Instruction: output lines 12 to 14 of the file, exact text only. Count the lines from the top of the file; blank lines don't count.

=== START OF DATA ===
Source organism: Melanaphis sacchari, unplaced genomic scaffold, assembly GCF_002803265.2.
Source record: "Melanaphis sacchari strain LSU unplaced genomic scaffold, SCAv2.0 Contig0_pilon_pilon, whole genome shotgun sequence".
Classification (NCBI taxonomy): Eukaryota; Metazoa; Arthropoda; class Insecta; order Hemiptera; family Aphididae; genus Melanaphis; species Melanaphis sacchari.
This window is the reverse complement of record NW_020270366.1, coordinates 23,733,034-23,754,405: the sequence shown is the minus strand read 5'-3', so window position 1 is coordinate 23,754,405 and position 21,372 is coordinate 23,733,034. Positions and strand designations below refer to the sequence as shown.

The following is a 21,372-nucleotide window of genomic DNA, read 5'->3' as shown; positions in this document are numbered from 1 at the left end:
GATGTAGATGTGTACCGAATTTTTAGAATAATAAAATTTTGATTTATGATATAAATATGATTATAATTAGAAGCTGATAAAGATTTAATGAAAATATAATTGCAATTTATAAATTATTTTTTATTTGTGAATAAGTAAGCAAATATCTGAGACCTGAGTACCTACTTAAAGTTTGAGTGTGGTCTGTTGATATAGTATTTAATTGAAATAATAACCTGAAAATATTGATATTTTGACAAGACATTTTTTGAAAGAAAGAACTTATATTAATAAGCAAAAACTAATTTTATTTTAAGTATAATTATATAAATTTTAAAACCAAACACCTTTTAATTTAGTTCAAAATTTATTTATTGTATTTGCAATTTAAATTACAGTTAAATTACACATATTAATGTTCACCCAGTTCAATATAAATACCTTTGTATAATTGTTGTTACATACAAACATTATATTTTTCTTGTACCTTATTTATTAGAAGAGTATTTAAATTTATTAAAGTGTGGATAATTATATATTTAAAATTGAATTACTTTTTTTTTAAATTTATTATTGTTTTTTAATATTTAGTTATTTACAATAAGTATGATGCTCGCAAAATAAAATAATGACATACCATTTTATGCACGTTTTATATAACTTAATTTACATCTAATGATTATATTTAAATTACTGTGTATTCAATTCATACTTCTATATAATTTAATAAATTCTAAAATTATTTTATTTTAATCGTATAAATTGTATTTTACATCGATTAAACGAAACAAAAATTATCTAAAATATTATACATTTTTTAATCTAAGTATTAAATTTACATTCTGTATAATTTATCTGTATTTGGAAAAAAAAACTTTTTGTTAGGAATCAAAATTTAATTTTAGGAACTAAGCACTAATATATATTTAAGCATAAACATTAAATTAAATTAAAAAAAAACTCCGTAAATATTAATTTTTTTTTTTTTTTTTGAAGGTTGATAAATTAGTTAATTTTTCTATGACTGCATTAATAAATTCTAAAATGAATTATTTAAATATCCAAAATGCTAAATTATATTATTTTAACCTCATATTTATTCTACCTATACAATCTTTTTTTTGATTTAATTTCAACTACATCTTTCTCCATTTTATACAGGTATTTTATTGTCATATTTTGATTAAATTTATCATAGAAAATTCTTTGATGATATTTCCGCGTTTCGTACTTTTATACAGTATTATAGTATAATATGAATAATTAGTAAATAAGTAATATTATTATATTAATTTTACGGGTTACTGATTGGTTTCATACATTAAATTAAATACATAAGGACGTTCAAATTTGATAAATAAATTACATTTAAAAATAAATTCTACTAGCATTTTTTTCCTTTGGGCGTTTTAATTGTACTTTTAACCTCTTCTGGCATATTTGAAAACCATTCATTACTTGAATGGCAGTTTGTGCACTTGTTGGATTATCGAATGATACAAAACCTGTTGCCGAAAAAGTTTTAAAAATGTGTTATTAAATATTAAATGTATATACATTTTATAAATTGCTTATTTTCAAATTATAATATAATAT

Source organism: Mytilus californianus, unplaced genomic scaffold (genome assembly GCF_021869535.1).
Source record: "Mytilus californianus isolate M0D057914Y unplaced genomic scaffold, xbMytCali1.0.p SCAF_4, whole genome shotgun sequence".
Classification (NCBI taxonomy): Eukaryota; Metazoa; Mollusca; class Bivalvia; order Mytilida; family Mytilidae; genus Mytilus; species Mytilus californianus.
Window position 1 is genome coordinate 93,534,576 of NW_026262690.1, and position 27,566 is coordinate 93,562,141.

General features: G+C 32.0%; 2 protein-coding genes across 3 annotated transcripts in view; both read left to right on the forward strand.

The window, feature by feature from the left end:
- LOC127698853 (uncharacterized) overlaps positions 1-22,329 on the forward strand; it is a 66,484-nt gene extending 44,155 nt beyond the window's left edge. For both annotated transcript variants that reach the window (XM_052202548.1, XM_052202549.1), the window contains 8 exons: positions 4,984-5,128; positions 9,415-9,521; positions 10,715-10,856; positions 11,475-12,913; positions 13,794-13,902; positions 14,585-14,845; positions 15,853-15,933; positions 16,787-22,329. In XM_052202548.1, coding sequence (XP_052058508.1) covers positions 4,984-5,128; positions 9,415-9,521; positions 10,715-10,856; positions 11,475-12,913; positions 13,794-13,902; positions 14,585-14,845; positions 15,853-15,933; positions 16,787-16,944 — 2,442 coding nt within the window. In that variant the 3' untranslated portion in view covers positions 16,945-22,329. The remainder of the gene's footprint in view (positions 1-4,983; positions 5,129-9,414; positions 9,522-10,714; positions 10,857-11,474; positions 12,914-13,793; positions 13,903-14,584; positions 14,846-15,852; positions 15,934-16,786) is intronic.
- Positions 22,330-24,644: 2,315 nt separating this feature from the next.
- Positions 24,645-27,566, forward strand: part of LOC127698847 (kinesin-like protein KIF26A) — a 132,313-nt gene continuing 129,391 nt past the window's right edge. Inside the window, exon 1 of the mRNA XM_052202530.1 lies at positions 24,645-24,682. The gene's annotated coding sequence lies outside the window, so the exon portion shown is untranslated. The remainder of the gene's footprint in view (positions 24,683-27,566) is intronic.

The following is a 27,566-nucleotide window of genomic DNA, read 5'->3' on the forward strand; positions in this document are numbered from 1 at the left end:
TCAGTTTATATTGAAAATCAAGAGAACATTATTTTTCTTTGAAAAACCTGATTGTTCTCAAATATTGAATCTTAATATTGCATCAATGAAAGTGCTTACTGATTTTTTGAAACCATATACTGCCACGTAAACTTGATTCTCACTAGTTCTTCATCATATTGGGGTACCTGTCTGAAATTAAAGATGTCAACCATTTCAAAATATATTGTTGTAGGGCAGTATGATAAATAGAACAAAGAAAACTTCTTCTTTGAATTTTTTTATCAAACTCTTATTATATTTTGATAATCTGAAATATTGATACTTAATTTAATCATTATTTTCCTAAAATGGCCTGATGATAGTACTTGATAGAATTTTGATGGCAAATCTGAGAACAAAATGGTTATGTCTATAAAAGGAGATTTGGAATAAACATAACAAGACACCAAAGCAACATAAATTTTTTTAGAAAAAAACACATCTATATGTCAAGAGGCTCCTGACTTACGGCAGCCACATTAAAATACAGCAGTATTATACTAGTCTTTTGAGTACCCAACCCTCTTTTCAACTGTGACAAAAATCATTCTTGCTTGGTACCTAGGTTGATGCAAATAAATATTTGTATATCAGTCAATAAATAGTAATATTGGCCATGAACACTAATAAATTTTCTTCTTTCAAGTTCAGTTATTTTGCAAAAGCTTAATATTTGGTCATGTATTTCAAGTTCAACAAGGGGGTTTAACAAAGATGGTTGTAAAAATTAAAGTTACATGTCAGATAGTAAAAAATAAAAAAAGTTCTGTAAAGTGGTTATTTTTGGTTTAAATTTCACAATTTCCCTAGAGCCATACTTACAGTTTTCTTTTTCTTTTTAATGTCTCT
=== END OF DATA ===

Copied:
The window, feature by feature from the left end:
- LOC127698853 (uncharacterized) overlaps positions 1-22,329 on the forward strand; it is a 66,484-nt gene extending 44,155 nt beyond the window's left edge. For both annotated transcript variants that reach the window (XM_052202548.1, XM_052202549.1), the window contains 8 exons: positions 4,984-5,128; positions 9,415-9,521; positions 10,715-10,856; positions 11,475-12,913; positions 13,794-13,902; positions 14,585-14,845; positions 15,853-15,933; positions 16,787-22,329. In XM_052202548.1, coding sequence (XP_052058508.1) covers positions 4,984-5,128; positions 9,415-9,521; positions 10,715-10,856; positions 11,475-12,913; positions 13,794-13,902; positions 14,585-14,845; positions 15,853-15,933; positions 16,787-16,944 — 2,442 coding nt within the window. In that variant the 3' untranslated portion in view covers positions 16,945-22,329. The remainder of the gene's footprint in view (positions 1-4,983; positions 5,129-9,414; positions 9,522-10,714; positions 10,857-11,474; positions 12,914-13,793; positions 13,903-14,584; positions 14,846-15,852; positions 15,934-16,786) is intronic.
- Positions 22,330-24,644: 2,315 nt separating this feature from the next.